This way, algorithms can detect conversations that need to be checked while they’re in progress, rather than after, when the damage or abuse might have already happened. The algorithms thus serve as a warning signal.

Cold and cynical

Bours analyzed many chat conversations from old logs to develop the algorithm.

“By analyzing these conversations, we learn how such men ‘groom’ the recipients with compliments, gifts and other flattery, so that they reveal more and more. It’s cold, cynical and carefully planned,” he says. “Reviewing chats is also part of the learning process, so we can improve the AI ​​and make it respond better in the future.”

Some adults contact children and young people online using a fake profile.  Their goal is often to lure kids onto a private channel so they can send in pictures of themselves, with and without clothes, and maybe eventually meet the youngster.

Some adults contact children and young people online using a fake profile. Their goal is often to lure kids onto a private channel so they can send in pictures of themselves, with and without clothes, and maybe eventually meet the youngster.

“The danger of this type of contact ending in aggression is high, especially if the attacker sends the recipient to other platforms with video, for example. In a live situation, the algorithm would mark this chat as the one who must be monitored,” he said.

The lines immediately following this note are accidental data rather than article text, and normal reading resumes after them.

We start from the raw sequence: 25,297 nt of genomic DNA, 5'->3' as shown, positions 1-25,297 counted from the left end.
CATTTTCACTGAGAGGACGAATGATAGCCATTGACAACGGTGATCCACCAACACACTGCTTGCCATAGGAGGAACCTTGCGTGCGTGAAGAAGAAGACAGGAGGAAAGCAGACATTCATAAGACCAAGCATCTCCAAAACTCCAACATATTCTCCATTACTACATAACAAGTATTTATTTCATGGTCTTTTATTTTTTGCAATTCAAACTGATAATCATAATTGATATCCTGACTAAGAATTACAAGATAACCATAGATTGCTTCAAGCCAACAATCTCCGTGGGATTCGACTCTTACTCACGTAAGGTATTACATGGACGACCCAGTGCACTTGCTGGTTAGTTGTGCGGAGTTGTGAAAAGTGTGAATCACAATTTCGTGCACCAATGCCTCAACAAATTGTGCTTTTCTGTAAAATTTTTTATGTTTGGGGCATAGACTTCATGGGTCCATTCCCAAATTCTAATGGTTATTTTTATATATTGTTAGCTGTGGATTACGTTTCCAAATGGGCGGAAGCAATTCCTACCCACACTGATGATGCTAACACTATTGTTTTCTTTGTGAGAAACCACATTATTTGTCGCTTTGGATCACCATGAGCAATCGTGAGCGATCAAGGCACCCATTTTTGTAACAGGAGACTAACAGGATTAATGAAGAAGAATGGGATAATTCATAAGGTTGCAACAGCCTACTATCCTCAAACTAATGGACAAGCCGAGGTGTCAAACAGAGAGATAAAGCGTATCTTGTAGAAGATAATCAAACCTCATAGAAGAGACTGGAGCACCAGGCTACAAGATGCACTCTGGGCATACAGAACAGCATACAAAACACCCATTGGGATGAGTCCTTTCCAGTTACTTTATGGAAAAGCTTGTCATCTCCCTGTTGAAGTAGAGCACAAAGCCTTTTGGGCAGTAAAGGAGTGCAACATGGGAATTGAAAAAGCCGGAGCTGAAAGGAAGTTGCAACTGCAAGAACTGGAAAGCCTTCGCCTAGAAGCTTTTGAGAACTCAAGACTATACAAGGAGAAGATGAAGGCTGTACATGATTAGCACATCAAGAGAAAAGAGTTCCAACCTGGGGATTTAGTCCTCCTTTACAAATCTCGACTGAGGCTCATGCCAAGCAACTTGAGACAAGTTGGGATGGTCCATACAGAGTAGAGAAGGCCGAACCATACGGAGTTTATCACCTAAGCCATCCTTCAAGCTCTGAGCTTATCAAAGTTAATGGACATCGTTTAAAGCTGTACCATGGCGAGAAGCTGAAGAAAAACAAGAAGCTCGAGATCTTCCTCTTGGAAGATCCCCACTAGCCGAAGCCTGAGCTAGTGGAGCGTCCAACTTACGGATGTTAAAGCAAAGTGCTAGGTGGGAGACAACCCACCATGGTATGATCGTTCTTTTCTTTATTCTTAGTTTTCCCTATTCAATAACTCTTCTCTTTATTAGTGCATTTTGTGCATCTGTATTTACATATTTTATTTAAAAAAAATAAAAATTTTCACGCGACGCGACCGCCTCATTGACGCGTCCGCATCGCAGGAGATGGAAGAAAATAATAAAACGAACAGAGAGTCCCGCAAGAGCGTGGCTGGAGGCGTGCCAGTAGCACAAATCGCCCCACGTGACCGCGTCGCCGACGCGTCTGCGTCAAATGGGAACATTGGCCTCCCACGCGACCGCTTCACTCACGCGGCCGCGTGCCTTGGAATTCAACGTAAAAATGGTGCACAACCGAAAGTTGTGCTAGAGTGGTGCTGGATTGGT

Real-time analysis

“The objective is to denounce an aggressor as quickly as possible”, explains Bours. “If we wait for the whole conversation to end and the chatterboxes have already made deals, it might be too late. The monitor can also tell the child in the chat that he is talking to an adult and not to another child.

AiBA worked with game companies to install the algorithm and works with a Danish game and chat platform called MoviestarPlanetwhich is aimed at children and has 100 million players.

While developing the algorithms, the researcher discovered that users write differently on different platforms such as Snapchat and TikTok.

“We need to consider these distinctions when we train the algorithm. Same with language. The service must be developed for all types of languages,” explains Bours.

Review chat models

More recently, Bours and his colleagues looked at cat patterns to see which patterns deviate from what would be considered normal.

“We analyzed cat patterns — instead of texts — from 2.5 million cats, and were able to find several instances of grooming that would otherwise have gone undetected,” Bours said.

“This initial research looked at the data retrospectively, but we are now investigating how we can use it in a system that directly tracks these chat patterns and can make immediate decisions to report a user to a moderator,” he says.

AiBA developed its algorithm with the financial support of NTNU Discovery, NFR FORNY and NTNU Information Security and Communications Technology Department. NTNU Technology Transfer handled the IPR and commercialization work.

What is behavioral biometrics?

Behavioral biometrics relate to how you do things, such as how you type on your cell phone or computer. If researchers understand how you use the keyboard, your rhythm and your typing force, they can determine with 80% accuracy whether you are male or female, young or old.

And if the scan also includes the words you use, it will recognize your gender and age more than 90% of the time.

Sharon D. Cole